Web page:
Customer Reviews

Back in the days of LPs, _Tago Mago_ was a big double album.
Lord Chimp
Akin to any truly innovative musical composition, even the most thorough of descriptions fall despairingly short of personifying the actual experience.
Avernus
This record is seriously one of the most unbelievable experiences that I can recommend to a music listener.
Jorge Pawsoda

Most Helpful Customer Reviews

53 of 55 people found the following review helpful By Avernus on February 21, 2008
Format: Audio CD
Can's 1971 release, "Tago Mago," is nothing less than a watershed moment in the world of early progressive rock. Surrounding the emergence of Can was a highly sophisticated rock evolution. With the likes of King Crimson pushing performance boundaries into substantially more complex territory and Pink Floyd exploring the outer realms of space, it would be logically difficult to emerge as something truly unique during the rise of progressive rock in the early seventies. Ironically, Can made originality look effortless. With complexity rapidly becoming the focus of rock, Can pushed against the grain, delving into a far more primal brand of avant-garde modern minimalism, with magnificent success. "Tago Mago" is truly years ahead of its time.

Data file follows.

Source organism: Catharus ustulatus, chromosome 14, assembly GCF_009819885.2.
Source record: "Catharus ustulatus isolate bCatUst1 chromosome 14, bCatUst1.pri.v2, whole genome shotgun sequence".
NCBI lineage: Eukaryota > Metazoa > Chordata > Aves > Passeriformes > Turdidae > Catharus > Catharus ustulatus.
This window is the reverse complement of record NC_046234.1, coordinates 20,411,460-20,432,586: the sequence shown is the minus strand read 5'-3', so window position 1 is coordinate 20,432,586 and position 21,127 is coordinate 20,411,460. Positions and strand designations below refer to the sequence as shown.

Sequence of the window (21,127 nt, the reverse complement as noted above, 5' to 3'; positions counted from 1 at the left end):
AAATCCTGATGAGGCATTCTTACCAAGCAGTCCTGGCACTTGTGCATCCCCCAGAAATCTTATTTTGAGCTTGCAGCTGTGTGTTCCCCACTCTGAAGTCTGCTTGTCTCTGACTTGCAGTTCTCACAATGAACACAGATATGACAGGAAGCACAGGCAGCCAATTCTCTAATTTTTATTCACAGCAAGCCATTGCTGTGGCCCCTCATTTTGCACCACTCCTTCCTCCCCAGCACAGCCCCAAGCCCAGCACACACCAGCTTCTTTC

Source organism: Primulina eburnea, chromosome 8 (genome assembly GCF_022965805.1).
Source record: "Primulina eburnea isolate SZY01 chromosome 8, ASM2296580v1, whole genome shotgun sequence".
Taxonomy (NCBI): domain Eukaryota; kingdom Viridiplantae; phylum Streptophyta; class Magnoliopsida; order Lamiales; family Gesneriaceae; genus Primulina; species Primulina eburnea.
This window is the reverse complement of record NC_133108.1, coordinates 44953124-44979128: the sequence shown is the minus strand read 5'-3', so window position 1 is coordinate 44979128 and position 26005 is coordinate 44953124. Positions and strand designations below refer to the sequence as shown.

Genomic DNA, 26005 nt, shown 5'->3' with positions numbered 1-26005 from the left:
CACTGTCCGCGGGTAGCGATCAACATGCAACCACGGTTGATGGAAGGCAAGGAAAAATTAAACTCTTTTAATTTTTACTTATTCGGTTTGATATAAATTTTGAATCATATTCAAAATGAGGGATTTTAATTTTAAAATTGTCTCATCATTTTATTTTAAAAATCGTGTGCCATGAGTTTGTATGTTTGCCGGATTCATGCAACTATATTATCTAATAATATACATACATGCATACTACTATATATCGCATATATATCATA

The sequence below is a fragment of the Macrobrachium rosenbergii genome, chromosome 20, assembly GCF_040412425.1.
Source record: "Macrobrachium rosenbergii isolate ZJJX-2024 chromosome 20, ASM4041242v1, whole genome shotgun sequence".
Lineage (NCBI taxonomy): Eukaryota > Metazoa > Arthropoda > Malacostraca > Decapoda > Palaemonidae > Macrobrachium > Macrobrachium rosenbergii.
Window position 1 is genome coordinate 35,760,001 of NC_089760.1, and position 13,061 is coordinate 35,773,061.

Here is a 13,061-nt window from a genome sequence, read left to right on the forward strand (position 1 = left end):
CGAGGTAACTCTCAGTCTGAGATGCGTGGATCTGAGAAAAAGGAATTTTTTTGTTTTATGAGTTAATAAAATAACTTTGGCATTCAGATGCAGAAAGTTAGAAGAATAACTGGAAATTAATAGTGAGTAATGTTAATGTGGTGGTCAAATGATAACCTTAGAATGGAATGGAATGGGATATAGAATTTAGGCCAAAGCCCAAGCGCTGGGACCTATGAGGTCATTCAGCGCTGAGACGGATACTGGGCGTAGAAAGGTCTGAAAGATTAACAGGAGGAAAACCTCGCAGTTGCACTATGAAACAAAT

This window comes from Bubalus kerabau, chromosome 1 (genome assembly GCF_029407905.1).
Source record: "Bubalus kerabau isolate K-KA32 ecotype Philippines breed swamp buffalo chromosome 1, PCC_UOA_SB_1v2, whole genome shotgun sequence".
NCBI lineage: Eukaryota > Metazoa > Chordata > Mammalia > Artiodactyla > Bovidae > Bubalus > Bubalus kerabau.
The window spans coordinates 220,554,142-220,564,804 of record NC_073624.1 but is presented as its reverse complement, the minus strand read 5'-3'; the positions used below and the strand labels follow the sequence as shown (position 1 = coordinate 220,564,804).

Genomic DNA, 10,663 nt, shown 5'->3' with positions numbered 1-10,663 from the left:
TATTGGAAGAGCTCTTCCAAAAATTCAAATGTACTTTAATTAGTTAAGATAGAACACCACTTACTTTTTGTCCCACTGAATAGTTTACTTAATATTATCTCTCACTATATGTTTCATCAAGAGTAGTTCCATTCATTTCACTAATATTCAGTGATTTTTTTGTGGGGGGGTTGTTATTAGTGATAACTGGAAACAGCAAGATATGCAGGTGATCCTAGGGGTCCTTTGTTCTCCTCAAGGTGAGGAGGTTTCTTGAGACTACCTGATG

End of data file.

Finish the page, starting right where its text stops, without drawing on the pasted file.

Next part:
"Tago Mago" was originally released as a two disc LP, therefore clocking in at around 70 minutes rather than 45 minute standard LP time. The contrast between each disk is exceedingly stark, showing two distinct sides of this anomalous entity. The first half of this disk ("Paperhouse"- "Halleluhwah") is very "jammy." The songs are largely made up of repetitive percussive cycles and various bits of improvisation. While the songs largely pulse forward at a non-transitive rhythm, there is much more going on than would seem possible within each track. "Paperhouse" starts off relatively slow, and eventually loops into an expansive jam session, containing some delightful guitar work from Michael Karoli. "Paperhouse" ends with an intense let-out of energy that Jaki Liebezeit has masterfully brewing through his increasingly aggressive percussive cycles. "Mushroomhead" then begins.